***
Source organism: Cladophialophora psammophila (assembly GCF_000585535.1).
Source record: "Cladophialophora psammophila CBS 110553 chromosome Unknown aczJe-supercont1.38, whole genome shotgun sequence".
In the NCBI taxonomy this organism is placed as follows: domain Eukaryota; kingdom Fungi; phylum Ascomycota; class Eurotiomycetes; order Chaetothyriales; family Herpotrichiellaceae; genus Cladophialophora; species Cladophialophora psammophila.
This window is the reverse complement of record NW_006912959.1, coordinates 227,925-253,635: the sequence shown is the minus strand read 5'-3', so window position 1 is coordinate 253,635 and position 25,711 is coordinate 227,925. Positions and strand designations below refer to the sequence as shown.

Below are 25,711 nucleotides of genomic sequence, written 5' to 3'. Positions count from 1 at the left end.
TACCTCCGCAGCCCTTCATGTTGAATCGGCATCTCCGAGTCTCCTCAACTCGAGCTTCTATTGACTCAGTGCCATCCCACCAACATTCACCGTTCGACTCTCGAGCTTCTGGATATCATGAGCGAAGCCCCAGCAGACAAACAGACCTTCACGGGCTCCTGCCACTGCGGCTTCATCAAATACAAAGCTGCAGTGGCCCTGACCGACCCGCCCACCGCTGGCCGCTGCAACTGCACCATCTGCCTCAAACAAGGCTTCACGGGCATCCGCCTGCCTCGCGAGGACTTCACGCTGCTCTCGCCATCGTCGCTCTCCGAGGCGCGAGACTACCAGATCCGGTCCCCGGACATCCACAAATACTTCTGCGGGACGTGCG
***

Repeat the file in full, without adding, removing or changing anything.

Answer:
Source organism: Cladophialophora psammophila (assembly GCF_000585535.1).
Source record: "Cladophialophora psammophila CBS 110553 chromosome Unknown aczJe-supercont1.38, whole genome shotgun sequence".
In the NCBI taxonomy this organism is placed as follows: domain Eukaryota; kingdom Fungi; phylum Ascomycota; class Eurotiomycetes; order Chaetothyriales; family Herpotrichiellaceae; genus Cladophialophora; species Cladophialophora psammophila.
This window is the reverse complement of record NW_006912959.1, coordinates 227,925-253,635: the sequence shown is the minus strand read 5'-3', so window position 1 is coordinate 253,635 and position 25,711 is coordinate 227,925. Positions and strand designations below refer to the sequence as shown.

Below are 25,711 nucleotides of genomic sequence, written 5' to 3'. Positions count from 1 at the left end.
TACCTCCGCAGCCCTTCATGTTGAATCGGCATCTCCGAGTCTCCTCAACTCGAGCTTCTATTGACTCAGTGCCATCCCACCAACATTCACCGTTCGACTCTCGAGCTTCTGGATATCATGAGCGAAGCCCCAGCAGACAAACAGACCTTCACGGGCTCCTGCCACTGCGGCTTCATCAAATACAAAGCTGCAGTGGCCCTGACCGACCCGCCCACCGCTGGCCGCTGCAACTGCACCATCTGCCTCAAACAAGGCTTCACGGGCATCCGCCTGCCTCGCGAGGACTTCACGCTGCTCTCGCCATCGTCGCTCTCCGAGGCGCGAGACTACCAGATCCGGTCCCCGGACATCCACAAATACTTCTGCGGGACGTGCG